But I digress, and must get on with the short pictorial tour of mature trees on the grounds of Hershey Gardens.

These first two photos are of the Fragrant Snowbell, Stryax obassia. I was intrigued by the yellowish fruits that it had. After reading a little about this tree, I found out that it has beautiful, white, fragrant flowers on 4 to 10 inch long racemes in late spring or early summer. It is not noted for it's fall color or it's insignificant (to some) fruits.

This is a Variegated Juniper. Some may not like the yellow in it, thinking it not looking healthy, but I don't mind and think it adds some brightness in what would otherwise just be green.

I really liked this Weeping Beech, Fagus sylvatica 'Pendula'. It was trained and draped over the walkway. I imagine it as a secret hideaway on a hot day.

Grab your tissues, there is more weeping. This time a Weeping Norway Spruce, Picea abies forma pendula 'Inversa'. That is all one tree, with it's branches falling like tears on the ground.

Yet another weeper, but so attractive I think. This is the Weeping White Pine, Pinus strobus 'Pendula'.

I just liked how the composition of this shot turned out. Very geometrical.

Another composition shot which is very inviting to me with the various shades of cool green.

And finally, the rarity you have been waiting for since being teased by the title of this post. This is the "Mother tree" of all Cryptomeria japonica 'Dense Jade', or for those of us who prefer English subtitles, the Hybrid Japanese Cedar v. Dense Jade. All Cryptomeria japonica 'Dense Jade' can have their ancestry traced back to this tree. There can only be one "Mother tree" to a whole new variety. I had never heard this term before, so my trip was a learning experience as well. Now that's a family tree. This tree was transplanted in Hershey Gardens in September 2006. It looks like it is enjoying it's new home.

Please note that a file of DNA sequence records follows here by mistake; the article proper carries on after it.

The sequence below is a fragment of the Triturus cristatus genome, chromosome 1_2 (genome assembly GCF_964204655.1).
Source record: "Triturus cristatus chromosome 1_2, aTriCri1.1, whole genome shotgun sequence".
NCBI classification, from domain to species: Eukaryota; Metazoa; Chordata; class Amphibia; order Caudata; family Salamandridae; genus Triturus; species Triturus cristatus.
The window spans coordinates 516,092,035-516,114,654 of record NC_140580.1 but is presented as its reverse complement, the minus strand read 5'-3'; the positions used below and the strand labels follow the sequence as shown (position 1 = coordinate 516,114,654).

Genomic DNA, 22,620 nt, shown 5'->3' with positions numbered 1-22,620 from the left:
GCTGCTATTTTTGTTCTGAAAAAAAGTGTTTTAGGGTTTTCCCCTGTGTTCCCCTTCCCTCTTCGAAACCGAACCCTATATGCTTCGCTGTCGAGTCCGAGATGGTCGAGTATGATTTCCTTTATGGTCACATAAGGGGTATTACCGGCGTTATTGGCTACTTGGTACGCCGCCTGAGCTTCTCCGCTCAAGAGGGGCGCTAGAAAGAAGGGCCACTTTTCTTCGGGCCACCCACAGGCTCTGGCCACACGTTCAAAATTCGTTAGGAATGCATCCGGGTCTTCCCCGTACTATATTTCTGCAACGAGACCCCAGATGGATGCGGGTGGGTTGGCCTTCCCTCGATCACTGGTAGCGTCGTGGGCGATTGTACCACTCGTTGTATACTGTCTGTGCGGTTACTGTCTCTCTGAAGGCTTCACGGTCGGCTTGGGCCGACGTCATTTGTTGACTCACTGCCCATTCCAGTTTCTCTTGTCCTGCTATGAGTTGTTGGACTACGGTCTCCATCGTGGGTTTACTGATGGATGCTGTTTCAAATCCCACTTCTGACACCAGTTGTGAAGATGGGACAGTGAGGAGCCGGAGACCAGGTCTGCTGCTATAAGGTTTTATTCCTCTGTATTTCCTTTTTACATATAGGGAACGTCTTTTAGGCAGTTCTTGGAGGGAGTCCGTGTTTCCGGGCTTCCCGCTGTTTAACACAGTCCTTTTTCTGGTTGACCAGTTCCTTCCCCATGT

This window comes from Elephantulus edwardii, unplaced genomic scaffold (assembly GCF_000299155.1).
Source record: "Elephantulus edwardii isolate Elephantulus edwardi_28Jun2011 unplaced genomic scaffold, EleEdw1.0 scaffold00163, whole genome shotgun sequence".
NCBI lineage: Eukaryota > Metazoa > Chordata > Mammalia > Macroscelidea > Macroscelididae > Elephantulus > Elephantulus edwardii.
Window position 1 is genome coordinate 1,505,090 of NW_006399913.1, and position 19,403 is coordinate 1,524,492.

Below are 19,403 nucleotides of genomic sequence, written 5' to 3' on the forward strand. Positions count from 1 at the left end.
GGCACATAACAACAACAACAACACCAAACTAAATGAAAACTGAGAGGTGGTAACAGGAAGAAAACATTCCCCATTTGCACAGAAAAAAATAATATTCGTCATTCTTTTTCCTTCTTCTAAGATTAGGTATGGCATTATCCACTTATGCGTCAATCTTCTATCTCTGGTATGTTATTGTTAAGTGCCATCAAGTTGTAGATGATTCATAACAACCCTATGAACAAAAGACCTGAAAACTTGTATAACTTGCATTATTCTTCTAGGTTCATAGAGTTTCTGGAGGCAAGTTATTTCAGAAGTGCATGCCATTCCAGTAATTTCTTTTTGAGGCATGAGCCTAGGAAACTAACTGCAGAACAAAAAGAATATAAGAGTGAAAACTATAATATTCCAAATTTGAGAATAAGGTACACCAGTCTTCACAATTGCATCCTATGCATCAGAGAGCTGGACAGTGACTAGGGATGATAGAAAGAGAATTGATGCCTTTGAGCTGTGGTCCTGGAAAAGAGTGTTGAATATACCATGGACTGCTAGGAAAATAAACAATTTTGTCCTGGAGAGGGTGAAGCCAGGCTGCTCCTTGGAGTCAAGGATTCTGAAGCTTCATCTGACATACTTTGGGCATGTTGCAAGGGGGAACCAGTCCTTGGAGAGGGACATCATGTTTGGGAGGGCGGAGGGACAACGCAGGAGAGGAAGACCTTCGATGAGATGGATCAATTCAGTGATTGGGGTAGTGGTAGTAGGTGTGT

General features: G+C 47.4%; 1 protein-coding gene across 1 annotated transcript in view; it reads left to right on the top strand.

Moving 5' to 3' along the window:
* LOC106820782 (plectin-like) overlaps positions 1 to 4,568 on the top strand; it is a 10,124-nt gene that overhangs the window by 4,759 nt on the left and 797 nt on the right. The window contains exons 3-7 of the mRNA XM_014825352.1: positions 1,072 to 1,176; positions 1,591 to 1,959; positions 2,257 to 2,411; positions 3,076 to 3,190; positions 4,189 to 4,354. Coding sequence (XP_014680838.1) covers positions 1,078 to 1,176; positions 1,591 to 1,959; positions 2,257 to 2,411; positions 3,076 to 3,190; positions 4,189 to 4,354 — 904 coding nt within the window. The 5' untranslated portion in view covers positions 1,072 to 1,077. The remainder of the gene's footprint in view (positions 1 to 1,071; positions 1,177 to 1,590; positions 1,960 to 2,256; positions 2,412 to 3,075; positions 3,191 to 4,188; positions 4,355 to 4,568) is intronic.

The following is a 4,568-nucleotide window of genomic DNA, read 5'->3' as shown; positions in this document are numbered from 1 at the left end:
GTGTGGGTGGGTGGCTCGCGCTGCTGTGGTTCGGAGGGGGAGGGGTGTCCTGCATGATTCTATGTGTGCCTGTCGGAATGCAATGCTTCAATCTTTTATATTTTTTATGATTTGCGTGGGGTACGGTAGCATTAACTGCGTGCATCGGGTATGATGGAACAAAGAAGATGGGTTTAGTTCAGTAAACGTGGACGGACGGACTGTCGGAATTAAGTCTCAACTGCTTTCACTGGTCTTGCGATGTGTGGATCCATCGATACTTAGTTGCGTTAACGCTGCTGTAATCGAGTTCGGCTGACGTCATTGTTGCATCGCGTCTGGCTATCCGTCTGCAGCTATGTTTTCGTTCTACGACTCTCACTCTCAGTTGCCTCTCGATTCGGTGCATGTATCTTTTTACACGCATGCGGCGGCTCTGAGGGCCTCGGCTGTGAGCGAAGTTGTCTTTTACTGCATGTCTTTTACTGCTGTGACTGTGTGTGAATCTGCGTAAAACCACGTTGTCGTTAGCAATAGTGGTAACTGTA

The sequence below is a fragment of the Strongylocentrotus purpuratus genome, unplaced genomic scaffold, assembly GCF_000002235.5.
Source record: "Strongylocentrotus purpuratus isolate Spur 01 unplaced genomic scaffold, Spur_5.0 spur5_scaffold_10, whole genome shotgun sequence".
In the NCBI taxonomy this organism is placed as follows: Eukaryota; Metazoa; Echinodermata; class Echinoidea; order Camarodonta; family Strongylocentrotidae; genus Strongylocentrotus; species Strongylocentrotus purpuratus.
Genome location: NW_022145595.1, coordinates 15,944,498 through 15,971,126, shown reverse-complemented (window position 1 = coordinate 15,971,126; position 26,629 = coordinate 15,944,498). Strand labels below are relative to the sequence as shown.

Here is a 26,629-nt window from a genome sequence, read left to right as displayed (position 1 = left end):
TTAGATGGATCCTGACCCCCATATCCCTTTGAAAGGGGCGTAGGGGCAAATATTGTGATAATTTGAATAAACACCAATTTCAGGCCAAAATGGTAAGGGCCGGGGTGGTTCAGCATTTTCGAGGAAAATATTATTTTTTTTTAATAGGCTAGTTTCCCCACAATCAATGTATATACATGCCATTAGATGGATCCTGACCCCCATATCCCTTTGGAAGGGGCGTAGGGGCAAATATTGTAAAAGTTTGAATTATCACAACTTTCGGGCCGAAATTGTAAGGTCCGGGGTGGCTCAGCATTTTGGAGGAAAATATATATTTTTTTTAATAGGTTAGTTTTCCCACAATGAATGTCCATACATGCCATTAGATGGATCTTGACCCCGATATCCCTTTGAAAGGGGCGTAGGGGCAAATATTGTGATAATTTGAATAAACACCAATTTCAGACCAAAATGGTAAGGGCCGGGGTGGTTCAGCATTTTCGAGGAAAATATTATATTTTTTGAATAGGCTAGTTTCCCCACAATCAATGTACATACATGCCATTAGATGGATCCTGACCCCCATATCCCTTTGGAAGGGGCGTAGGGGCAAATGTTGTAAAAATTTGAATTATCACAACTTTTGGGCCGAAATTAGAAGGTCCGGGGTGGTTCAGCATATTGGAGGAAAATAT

Friday, October 3, 2008

A Garden Through A Child's Eyes

Hershey Gardens has a wonderful Children's Garden area which has 32 themed garden areas and a seasonal Butterfly House. We allowed Lillian to explore this area out of her stroller, although I did carry her most of the time in the Butterfly House so she wouldn't grab the butterflies that were covering the flowers.

The gates to the Children's Garden set the tone with these whimsical sculptures. I wouldn't mind these ants at a picnic.

And this has to be one of the happiest bees I've ever seen. Just look at that smile!

Inside the Butterfly House this butterfly asks "Are you my Mother?"

Please note, although they do provide an butterfly identification brochure for use while in the Butterfly House, I was holding Lillian in one arm and snapping pictures with the other. So I will refrain from identifying any of these flying beauties. I'm sure I could take the time to look up the names on the internet, that goldmine of information, but for me, just enjoying the pretty pictures is enough. At least for now, maybe someday I will look them up and identify them all.

Lillian was getting ready to grab this one, I had to race over and scoop her up to prevent butterfly homicide.

While I am just showing the Butterfly stage of these delightful creatures, the whole lifecycle was represented. Several volunteers staffed the Butterfly House, ready to explain anything about the various stages of the lifecycle or help identify the various species.

Outside the Butterfly House was this fountain area with striking cannas and fountain grass.

Here is the fountain. It was great fun watching the ball spin in the ever changing vertical stream of water.

One of the themed garden areas was the River-Banker's Picnic secluded nook. I just loved these "toad stools".

The other themed areas include a pretzel maze made of not too difficult hedgerows to navigate. The path was brown tile with large pieces of quartz - the salt of the pretzel! There was also an Alphabet Boarder, with a plant to represent each of the twenty-six letters. The Spa-Tacular Garden has a claw foot bathtub planted with all sorts of soothing varieties. And one of my favorites was the Botanical Tunes Garden, complete with giant xylophone and floor chimes to jump on.

This Children's Garden is a delight for children of all ages and a must see when visiting Hershey Gardens. They do close the Butterfly House in the fall though. None of the butterflies are harmed, they are allowed to live out there lives in this butterfly utopia and only when none are left, is the structure taken down so it isn't damaged by the Pennsylvanian snows.